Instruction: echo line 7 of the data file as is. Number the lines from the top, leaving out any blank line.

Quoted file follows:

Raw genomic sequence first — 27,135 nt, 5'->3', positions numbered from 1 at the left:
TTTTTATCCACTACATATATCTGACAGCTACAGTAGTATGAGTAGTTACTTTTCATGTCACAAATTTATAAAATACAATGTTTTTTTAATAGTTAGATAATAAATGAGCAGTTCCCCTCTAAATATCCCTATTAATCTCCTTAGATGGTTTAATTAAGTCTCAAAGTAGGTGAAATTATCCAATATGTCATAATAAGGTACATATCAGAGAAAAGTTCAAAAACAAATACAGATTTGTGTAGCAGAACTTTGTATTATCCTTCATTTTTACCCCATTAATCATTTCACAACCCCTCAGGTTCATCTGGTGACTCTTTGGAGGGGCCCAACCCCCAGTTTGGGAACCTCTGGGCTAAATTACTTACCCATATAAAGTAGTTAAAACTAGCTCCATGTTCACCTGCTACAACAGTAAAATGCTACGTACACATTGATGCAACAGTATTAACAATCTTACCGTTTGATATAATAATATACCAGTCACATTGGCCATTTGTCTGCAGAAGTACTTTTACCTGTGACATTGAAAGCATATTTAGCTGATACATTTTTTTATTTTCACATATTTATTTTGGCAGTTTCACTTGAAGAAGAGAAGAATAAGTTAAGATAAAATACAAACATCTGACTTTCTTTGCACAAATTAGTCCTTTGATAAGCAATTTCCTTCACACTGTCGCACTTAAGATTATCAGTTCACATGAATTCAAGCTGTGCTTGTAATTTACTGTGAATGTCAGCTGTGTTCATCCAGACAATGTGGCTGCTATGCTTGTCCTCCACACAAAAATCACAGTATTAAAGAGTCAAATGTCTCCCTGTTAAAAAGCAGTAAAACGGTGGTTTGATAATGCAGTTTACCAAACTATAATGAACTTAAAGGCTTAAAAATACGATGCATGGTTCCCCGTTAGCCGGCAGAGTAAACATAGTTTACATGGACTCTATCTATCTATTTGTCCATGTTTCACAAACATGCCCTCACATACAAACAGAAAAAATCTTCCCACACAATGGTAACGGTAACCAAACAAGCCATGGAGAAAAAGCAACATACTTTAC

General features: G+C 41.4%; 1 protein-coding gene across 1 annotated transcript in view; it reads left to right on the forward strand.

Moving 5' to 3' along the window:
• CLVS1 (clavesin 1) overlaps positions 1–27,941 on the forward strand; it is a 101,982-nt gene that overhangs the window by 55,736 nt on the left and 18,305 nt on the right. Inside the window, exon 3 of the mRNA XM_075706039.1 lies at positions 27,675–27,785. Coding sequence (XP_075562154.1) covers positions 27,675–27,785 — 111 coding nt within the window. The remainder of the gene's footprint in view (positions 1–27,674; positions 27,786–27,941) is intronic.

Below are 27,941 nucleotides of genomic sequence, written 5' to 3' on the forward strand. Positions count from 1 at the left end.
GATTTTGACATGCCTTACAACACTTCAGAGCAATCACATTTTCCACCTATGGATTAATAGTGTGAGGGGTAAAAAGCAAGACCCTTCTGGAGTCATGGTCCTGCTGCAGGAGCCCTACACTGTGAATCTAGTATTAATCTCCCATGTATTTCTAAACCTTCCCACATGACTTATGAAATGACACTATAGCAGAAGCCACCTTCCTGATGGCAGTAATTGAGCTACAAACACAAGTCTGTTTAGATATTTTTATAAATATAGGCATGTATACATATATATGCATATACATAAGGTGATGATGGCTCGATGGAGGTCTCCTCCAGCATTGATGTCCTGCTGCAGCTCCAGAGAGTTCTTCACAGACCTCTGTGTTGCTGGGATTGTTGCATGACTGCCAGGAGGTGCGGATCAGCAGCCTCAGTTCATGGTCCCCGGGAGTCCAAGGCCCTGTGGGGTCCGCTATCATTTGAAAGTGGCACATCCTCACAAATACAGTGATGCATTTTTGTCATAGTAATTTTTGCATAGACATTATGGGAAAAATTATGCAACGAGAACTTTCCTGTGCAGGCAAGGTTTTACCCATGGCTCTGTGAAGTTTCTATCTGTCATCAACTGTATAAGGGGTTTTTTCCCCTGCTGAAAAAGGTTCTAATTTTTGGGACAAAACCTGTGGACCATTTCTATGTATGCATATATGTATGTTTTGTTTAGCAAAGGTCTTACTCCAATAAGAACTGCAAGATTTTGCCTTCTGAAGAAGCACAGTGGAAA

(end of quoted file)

GATTTTGACATGCCTTACAACACTTCAGAGCAATCACATTTTCCACCTATGGATTAATAGTGTGAGGGGTAAAAAGCAAGACCCTTCTGGAGTCATGGTCCTGCTGCAGGAGCCCTACACTGTGAATCTAGTATTAATCTCCCATGTATTTCTAAACCTTCCCACATGACTTATGAAATGACACTATAGCAGAAGCCACCTTCCTGATGGCAGTAATTGAGCTACAAACACAAGTCTGTTTAGATATTTTTATAAATATAGGCATGTATACATATATATGCATATACATAAGGTGATGATGGCTCGATGGAGGTCTCCTCCAGCATTGATGTCCTGCTGCAGCTCCAGAGAGTTCTTCACAGACCTCTGTGTTGCTGGGATTGTTGCATGACTGCCAGGAGGTGCGGATCAGCAGCCTCAGTTCATGGTCCCCGGGAGTCCAAGGCCCTGTGGGGTCCGCTATCATTTGAAAGTGGCACATCCTCACAAATACAGTGATGCATTTTTGTCATAGTAATTTTTGCATAGACATTATGGGAAAAATTATGCAACGAGAACTTTCCTGTGCAGGCAAGGTTTTACCCATGGCTCTGTGAAGTTTCTATCTGTCATCAACTGTATAAGGGGTTTTTTCCCCTGCTGAAAAAGGTTCTAATTTTTGGGACAAAACCTGTGGACCATTTCTATGTATGCATATATGTATGTTTTGTTTAGCAAAGGTCTTACTCCAATAAGAACTGCAAGATTTTGCCTTCTGAAGAAGCACAGTGGAAA